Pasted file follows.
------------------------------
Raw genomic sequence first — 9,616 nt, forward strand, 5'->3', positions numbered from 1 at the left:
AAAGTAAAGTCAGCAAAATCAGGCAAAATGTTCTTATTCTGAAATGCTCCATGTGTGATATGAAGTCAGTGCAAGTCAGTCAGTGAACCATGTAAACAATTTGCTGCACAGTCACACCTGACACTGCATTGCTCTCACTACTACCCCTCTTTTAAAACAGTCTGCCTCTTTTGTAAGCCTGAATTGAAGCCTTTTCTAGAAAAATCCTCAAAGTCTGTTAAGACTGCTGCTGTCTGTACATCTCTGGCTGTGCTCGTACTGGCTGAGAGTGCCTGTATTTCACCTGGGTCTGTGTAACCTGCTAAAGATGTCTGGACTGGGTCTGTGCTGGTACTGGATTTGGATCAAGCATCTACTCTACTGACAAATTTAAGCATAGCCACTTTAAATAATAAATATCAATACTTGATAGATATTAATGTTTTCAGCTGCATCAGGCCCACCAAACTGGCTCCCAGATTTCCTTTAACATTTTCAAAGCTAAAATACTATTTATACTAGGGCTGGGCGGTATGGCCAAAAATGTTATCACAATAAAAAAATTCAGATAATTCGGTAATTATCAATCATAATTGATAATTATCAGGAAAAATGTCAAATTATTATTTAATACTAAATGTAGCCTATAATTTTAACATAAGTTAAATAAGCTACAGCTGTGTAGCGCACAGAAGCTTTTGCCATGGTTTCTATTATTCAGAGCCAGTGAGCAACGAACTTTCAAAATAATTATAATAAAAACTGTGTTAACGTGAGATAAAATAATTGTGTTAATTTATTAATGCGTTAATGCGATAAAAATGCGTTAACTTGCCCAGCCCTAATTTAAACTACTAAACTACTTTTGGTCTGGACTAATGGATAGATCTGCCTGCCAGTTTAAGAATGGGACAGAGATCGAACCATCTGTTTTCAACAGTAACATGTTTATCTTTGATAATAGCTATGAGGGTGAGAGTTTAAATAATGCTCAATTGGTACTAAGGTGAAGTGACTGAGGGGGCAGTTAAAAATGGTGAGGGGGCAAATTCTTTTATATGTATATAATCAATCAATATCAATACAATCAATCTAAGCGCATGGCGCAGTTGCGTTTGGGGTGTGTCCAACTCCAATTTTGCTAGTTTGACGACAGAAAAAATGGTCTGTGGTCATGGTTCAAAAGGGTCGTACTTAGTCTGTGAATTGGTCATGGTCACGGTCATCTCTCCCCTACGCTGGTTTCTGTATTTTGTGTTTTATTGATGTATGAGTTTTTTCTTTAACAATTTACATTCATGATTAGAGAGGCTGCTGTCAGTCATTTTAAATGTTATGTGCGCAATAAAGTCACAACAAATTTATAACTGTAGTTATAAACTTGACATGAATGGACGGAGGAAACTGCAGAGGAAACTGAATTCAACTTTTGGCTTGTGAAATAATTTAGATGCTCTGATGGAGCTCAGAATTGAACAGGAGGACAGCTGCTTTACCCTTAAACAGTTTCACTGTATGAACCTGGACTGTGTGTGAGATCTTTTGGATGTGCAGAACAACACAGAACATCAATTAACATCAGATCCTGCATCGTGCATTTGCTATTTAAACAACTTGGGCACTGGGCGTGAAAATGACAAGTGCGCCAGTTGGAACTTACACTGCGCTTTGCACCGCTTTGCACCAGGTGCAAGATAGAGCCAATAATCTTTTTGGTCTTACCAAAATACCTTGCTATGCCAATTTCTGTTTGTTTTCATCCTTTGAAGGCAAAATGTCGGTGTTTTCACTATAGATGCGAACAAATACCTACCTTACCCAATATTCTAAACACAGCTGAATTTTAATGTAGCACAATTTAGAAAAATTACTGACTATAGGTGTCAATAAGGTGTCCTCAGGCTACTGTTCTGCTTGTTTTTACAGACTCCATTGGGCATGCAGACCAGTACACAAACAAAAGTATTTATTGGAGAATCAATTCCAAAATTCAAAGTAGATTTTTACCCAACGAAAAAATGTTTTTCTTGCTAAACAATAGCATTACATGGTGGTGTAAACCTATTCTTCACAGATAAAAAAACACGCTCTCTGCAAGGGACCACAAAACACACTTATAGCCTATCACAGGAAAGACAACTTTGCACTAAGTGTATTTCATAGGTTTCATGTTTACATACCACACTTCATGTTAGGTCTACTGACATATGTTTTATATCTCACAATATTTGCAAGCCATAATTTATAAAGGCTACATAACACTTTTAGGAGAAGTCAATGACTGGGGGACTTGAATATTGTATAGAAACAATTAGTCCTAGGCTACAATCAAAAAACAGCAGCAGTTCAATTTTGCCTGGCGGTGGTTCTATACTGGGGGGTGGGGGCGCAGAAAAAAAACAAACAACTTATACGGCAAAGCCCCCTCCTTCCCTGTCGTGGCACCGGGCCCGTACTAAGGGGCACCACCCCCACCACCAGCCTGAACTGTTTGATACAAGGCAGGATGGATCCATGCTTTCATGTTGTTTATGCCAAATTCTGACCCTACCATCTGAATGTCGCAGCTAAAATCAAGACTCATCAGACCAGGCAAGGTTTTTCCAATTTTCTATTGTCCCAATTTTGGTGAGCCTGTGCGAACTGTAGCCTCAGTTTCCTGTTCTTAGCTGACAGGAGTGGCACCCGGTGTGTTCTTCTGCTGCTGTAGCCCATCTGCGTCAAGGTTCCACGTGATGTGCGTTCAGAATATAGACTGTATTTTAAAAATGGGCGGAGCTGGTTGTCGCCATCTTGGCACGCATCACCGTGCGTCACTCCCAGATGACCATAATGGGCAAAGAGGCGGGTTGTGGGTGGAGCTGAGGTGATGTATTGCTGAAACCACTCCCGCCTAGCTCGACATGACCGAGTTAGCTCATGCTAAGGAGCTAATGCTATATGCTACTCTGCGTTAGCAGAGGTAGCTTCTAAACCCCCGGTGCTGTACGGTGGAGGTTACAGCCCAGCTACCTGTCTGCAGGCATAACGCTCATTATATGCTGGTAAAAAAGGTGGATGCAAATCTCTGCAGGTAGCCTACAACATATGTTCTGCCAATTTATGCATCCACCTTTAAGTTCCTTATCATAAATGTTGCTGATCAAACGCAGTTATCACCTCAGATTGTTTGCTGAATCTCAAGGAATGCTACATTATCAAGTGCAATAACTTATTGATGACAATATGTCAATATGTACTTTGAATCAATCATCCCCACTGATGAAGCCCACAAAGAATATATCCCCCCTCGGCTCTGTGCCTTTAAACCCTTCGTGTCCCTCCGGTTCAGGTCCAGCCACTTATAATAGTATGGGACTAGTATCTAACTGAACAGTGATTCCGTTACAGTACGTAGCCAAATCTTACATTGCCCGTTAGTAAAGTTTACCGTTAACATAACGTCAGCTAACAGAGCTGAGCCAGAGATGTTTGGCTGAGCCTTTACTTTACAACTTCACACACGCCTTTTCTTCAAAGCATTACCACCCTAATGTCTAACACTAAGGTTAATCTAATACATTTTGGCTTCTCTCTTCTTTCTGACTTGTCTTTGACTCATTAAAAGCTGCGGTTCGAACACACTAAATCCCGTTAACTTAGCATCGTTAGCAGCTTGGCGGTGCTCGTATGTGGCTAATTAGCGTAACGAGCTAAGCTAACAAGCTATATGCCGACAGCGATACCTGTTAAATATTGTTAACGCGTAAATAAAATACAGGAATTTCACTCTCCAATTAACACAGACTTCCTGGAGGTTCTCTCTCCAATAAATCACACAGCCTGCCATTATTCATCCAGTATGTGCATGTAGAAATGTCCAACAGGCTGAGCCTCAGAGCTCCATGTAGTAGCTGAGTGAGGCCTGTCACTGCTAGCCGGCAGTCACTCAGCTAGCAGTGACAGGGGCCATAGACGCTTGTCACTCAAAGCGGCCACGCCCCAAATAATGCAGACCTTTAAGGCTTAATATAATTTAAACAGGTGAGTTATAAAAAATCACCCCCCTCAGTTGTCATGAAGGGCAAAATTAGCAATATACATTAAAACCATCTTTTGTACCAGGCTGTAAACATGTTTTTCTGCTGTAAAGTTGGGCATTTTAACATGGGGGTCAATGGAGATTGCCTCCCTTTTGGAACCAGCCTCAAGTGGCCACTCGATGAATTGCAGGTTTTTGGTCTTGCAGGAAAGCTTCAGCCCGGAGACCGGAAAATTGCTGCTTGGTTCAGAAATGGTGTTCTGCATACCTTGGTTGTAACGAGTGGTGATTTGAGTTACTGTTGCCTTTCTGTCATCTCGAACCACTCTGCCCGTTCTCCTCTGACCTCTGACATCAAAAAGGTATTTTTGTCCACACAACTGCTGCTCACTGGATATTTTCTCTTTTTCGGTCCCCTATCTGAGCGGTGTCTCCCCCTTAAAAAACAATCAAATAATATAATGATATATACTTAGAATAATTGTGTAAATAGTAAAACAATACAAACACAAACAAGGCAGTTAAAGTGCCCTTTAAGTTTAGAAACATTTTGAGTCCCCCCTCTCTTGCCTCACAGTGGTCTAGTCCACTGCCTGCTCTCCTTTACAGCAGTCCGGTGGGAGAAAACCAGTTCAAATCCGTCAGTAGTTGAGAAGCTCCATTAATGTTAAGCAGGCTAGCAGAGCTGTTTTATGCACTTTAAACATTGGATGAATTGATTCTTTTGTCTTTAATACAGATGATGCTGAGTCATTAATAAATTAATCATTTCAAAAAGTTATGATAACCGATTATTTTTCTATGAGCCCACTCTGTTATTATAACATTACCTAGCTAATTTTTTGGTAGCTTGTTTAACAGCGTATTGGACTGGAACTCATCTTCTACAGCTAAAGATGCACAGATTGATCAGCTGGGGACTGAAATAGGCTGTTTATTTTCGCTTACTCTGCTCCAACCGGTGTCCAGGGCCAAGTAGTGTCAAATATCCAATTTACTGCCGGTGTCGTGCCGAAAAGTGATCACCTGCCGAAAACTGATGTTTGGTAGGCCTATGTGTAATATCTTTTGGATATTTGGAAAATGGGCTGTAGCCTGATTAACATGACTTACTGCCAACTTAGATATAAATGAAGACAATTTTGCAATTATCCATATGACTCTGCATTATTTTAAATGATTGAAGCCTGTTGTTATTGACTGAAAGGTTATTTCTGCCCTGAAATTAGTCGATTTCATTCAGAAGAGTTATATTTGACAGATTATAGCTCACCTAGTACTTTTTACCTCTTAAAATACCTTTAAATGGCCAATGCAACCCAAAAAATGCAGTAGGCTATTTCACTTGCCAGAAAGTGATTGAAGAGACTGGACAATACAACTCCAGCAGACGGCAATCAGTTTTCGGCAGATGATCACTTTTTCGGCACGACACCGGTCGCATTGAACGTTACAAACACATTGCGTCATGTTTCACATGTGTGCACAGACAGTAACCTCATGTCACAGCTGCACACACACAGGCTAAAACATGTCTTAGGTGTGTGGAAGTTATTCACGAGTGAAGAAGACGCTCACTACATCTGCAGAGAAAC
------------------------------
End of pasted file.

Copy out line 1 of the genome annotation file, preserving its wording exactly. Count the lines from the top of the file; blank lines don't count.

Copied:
Raw genomic sequence first — 9,616 nt, forward strand, 5'->3', positions numbered from 1 at the left: